What is Veinous and Arterial Disease?

Learn about symptoms, causes, and treatment options for Arterial Disease and Venous Disease. Treating vein diseases using the most advanced vein surgery techniques Since 2011. Furthermore, the experienced medical team at our Advanced Vein Center is passionate. Moreover, committed to their mission of providing patient relief and improving blood circulation with excellent vein and vascular care.

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What is Venous Disease?

Venous disease occurs when the veins in the body start malfunctioning. However, veins function to carry oxygen-depleted blood from the organs and extremities back to the heart and lungs for re-oxygenation.

Although, blood circulation back to the heart is passive and of low pressure. Additionally, muscle contractions in the arms and legs are what make it possible for the blood to travel back up to the heart through the veins.

In the final analysis, the venous disease affects over 100 Million people in the United States. In fact, one out of three Americans over the age of 45 suffer from some kind of vein disease.

Besides this, some vein diseases develop in the superficial leg veins and are easily noticeable. While other vein diseases develop within the deeper leg veins. 

On the other hand, they are not immediately noticeable, and ultrasound technology is necessary to detect them. Subsequently, as blood accumulates on the vein walls, with time, the vein walls stretch beyond their limits. Consequently, as the vein walls continue to stretch and the accumulation of blood continues, eventually this can lead to:

What is Arterial Disease?

The arterial disease occurs when the arteries that carry oxygenated blood from the heart to the brain, bodily organs, arms, and legs become narrow, blocked, or weakened. Whereas, arteries are elastic, strong, and normally smooth and unobstructed on the inside to allow efficient blood flow throughout the body.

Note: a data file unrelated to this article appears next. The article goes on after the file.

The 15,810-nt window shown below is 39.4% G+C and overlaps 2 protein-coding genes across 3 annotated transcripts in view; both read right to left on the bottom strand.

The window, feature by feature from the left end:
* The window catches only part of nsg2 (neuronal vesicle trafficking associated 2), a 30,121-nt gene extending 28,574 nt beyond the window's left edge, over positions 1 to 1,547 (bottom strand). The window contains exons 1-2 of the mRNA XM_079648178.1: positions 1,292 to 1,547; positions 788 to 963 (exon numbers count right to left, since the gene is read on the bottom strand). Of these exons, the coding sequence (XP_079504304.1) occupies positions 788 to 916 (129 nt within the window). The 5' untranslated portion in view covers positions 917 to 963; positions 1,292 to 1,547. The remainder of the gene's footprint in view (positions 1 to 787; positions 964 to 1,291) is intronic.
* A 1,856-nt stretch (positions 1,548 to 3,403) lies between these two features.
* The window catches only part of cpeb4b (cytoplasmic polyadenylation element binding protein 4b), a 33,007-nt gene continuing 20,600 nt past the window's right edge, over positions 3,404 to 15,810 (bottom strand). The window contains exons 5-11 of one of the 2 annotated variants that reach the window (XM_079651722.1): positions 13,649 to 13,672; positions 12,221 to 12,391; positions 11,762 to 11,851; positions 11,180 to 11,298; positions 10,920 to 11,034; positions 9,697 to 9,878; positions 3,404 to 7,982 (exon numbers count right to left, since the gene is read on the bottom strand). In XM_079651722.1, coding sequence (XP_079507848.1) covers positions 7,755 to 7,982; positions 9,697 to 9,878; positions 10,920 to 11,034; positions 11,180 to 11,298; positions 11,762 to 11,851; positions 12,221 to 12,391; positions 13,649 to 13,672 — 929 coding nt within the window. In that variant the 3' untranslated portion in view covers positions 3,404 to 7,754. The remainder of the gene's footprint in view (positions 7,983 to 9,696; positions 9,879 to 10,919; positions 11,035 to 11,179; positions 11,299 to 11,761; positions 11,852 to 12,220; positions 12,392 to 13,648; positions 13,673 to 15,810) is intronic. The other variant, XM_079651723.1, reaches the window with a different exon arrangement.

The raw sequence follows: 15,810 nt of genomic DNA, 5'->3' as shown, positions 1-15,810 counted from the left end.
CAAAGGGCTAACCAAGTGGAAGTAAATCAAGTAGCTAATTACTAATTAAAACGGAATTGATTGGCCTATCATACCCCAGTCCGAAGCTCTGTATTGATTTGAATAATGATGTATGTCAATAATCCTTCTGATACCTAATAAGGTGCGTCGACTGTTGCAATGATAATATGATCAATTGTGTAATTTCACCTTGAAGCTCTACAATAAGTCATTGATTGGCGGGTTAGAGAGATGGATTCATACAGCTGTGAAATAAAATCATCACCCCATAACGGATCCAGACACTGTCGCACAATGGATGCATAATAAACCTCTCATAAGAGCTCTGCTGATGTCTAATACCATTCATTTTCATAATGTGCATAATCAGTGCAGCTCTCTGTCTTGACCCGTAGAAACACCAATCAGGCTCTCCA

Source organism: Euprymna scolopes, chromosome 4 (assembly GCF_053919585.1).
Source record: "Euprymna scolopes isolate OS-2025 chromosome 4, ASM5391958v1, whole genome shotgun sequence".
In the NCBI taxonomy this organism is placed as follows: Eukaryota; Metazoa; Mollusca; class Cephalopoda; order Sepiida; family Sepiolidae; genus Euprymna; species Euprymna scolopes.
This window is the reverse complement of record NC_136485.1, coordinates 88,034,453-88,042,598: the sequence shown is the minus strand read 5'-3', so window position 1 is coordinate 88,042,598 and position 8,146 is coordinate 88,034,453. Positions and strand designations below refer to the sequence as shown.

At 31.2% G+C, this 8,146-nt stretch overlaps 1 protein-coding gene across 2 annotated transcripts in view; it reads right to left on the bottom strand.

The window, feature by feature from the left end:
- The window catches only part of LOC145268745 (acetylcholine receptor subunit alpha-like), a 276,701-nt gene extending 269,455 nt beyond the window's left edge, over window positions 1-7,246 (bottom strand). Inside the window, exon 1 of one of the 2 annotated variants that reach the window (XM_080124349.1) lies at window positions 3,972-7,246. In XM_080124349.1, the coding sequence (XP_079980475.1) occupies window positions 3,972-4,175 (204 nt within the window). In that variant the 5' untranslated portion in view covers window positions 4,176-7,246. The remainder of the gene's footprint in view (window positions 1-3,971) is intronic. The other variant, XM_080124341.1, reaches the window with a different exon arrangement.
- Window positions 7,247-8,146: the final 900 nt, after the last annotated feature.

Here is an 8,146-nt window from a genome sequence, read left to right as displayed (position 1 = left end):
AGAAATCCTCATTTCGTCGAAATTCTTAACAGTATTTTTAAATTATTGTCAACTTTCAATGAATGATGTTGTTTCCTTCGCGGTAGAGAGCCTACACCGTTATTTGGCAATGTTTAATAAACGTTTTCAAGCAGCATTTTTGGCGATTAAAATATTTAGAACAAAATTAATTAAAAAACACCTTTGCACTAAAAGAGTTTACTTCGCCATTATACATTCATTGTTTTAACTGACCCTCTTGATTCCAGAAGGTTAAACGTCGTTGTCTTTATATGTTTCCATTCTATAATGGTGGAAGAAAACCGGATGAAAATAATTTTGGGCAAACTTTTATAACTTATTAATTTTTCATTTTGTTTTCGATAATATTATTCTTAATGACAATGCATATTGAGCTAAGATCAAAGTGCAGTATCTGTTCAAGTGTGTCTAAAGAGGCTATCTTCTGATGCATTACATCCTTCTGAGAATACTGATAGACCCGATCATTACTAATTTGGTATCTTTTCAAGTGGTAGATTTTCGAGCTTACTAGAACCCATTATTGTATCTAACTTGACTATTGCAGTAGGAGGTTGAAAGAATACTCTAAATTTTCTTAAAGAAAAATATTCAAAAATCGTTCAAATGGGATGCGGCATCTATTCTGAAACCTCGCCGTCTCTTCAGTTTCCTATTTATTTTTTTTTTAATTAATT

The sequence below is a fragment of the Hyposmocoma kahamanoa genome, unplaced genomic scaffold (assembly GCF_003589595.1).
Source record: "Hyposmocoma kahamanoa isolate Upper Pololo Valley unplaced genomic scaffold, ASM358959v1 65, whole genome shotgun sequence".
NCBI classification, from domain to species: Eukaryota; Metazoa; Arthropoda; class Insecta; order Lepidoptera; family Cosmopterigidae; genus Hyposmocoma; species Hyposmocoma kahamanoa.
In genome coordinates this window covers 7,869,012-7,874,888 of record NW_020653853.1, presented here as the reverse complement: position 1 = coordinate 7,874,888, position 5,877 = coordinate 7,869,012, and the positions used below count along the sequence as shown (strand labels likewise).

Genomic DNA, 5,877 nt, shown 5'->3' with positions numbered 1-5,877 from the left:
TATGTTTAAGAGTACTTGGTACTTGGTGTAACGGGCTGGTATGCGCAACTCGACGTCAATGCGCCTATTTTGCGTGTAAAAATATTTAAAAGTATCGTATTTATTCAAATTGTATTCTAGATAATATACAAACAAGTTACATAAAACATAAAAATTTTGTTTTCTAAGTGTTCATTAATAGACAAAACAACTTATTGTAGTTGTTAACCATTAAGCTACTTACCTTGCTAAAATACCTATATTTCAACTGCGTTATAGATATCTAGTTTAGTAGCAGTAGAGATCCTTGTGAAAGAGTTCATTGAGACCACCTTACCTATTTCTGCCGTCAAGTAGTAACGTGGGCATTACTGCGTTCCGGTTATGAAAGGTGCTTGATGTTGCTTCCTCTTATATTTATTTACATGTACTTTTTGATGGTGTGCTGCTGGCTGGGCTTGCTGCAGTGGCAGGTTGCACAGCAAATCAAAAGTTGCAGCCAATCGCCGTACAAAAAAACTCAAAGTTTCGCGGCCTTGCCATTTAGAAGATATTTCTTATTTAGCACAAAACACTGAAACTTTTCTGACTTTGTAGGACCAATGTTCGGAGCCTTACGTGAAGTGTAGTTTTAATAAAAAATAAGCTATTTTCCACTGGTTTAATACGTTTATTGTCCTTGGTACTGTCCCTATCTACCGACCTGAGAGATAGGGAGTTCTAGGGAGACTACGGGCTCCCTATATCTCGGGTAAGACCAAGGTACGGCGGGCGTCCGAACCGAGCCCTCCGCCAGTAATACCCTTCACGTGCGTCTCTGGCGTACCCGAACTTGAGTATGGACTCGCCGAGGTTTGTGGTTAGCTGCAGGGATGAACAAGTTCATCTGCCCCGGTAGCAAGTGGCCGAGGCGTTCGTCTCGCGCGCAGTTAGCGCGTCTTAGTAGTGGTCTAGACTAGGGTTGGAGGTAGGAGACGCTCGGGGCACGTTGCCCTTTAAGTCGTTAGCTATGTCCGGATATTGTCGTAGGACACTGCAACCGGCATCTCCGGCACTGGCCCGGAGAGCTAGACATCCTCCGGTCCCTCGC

In addition, continuous high blood pressure flowing through the arteries can eventually cause the artery walls to weaken, making the artery expand like a balloon. If the weakened artery continues to expand. Regardless, the artery can burst, causing sudden internal bleeding that can lead to death.

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Typically, the artery balloons in the aortic artery. When this ballooning occurs in the thoracic (chest) area, we refer to it as a Thoracic Aortic Aneurysm (TAA). And when this ballooning happens in the abdominal area, this is referred to as an Abdominal Aortic Aneurysm (AAA).

Also, when the arteries become narrow or blocked due to the accumulation of plaque, made up of cholesterol, calcium, and fibrous tissue, blood circulation to the arms, legs, and brain becomes restricted.

As more plaque builds up, arteries narrow and stiffen. This process is called Atherosclerosis, or “hardening of the arteries.”

When the arteries in the legs and arms become narrow, blocked, and stiffen due to Atherosclerosis, this is a medical condition known as Peripheral Arterial Disease (PAD). And when the arteries that transport blood to the brain become narrow and blocked, this medical condition is known as Carotid Artery Disease.

Peripheral Arterial Disease and Carotid Artery Disease only worsen with time and can become fatal if not treated in time because they can eventually lead to limb loss and stroke.

What causes Arterial Disease?

What Is Venous & Arterial Disease
Arterial diseases happen over time and for multiple reasons:

Some of the symptoms related to arterial disease are pain while walking, chest and back pain, headaches, blurred vision, and difficulty speaking.

Untreated Related Diseases Consequences

If the arterial disease is not discovered and treated, it can lead to limb loss, stroke, and death.​ It is on the rise in the United States. More and more people are losing their lives to a deadly arterial disease.

Over 130,000 Americans die from stroke every year and the majority of deaths were related to Carotid Artery Disease.

Approximately 200,000 people are diagnosed with Aortic Aneurysms annually in the United States, and 11,000 of them have died from Aortic Aneurysm Rupture.

10 Million Americans have developed Peripheral Arterial Disease (PAD) and half of them do not even know it. 75,000 Americans need to have their leg amputated because of poor blood circulation in their legs caused by PAD.

Arterial Disease Diagnosis and Treatment

At the Advanced Vein Center diagnosing arterial diseases is performed using ultrasound technology that can help discover any blockage or weakening of the arteries.